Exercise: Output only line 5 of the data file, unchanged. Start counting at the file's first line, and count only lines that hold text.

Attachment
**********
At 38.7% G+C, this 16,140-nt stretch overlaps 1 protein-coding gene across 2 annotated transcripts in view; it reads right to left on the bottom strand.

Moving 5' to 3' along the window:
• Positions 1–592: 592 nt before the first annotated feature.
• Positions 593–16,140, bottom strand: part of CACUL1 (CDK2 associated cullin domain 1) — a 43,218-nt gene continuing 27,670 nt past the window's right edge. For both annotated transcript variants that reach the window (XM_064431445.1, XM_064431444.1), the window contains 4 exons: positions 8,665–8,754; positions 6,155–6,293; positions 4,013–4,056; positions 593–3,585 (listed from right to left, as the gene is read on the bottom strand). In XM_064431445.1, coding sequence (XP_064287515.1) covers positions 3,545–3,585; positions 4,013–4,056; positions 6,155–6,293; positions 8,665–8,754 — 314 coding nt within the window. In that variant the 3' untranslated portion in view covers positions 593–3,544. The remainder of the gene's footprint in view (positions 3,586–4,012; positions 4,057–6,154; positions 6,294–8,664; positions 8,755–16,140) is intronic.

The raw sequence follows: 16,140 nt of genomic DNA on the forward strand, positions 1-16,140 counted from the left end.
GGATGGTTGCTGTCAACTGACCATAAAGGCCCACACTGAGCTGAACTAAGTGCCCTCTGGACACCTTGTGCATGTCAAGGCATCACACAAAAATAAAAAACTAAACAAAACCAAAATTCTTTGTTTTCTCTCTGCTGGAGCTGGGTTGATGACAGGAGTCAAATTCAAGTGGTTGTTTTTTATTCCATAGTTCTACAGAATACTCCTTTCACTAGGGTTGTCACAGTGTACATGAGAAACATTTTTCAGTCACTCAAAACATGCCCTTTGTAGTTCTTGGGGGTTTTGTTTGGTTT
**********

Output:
The raw sequence follows: 16,140 nt of genomic DNA on the forward strand, positions 1-16,140 counted from the left end.